The death of Glauce and the murder of her children by Medea was frequently represented in ancient art.
End of the temple is the fountain Glauce cut out of a cube of rock, apparently left standing when the material for the temple was quarried around it.
It was named after the second wife of Jason, Glauce, who plunged into it to quench the fire of, the poisoned bridal garments given her by Medea.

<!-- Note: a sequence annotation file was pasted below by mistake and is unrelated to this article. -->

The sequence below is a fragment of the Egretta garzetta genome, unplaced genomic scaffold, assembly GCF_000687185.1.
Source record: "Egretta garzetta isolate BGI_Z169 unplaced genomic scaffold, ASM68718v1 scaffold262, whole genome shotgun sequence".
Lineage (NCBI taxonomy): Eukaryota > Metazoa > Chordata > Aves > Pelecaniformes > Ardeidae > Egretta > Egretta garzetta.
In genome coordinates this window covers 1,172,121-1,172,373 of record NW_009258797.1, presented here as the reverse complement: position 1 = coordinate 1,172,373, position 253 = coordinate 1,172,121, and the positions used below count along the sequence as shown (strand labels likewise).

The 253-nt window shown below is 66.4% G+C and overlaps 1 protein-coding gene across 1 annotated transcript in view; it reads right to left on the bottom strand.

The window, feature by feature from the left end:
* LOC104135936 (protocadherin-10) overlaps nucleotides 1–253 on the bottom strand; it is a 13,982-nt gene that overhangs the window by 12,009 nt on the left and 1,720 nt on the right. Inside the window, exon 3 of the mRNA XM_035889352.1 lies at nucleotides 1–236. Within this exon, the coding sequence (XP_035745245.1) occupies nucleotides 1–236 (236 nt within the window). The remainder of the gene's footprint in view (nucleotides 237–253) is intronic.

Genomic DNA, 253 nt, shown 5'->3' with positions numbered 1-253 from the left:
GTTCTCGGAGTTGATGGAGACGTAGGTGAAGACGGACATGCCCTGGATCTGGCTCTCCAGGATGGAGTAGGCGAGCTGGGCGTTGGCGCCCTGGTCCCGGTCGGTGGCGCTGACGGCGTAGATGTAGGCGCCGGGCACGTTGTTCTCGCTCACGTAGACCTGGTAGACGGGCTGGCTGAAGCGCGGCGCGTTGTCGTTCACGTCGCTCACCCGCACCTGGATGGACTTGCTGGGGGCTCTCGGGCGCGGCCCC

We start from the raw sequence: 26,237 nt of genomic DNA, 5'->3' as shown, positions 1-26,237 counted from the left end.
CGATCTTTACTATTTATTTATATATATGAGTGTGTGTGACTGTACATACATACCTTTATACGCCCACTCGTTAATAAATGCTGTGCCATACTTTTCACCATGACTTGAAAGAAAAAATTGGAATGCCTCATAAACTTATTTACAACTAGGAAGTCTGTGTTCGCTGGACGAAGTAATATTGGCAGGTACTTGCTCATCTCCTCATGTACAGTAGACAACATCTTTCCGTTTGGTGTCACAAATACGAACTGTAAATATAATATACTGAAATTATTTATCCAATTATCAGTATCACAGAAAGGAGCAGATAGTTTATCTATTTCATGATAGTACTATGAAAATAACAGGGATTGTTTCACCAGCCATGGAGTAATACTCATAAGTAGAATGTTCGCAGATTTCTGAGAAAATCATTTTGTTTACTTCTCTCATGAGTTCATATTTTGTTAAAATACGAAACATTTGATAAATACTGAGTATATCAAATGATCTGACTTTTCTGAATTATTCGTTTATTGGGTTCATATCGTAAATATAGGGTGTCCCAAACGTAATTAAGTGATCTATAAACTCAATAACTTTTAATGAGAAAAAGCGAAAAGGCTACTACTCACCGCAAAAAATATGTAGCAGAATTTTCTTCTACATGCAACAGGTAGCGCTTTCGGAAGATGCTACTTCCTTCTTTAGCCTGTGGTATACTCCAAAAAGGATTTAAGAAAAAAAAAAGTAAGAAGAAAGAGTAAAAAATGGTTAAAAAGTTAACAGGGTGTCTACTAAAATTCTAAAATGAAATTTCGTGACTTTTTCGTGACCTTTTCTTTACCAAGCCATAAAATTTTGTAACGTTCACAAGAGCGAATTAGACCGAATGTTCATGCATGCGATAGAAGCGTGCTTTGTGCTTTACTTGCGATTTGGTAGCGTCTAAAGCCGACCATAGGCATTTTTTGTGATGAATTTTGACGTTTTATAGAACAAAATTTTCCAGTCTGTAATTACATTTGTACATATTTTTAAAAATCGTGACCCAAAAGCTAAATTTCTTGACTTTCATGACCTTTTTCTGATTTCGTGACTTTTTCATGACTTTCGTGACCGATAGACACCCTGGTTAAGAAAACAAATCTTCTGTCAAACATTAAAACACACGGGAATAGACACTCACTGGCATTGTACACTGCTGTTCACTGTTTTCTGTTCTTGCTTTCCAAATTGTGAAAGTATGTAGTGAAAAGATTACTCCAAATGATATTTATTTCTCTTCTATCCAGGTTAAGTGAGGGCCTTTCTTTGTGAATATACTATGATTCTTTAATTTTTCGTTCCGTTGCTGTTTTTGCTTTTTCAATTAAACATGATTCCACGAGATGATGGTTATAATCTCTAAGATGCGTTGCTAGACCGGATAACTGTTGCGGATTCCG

To the west, beyond the theatre, one might find the temple of Athena Chalinitis and the fountain Lerna, and somewhere near Glauce, the Odeum and the tomb of Medea's children; but it is more likely that they have disappeared.
At last he put away Medea, in order to marry Glauce (or Creusa), daughter of the Corinthian king Creon.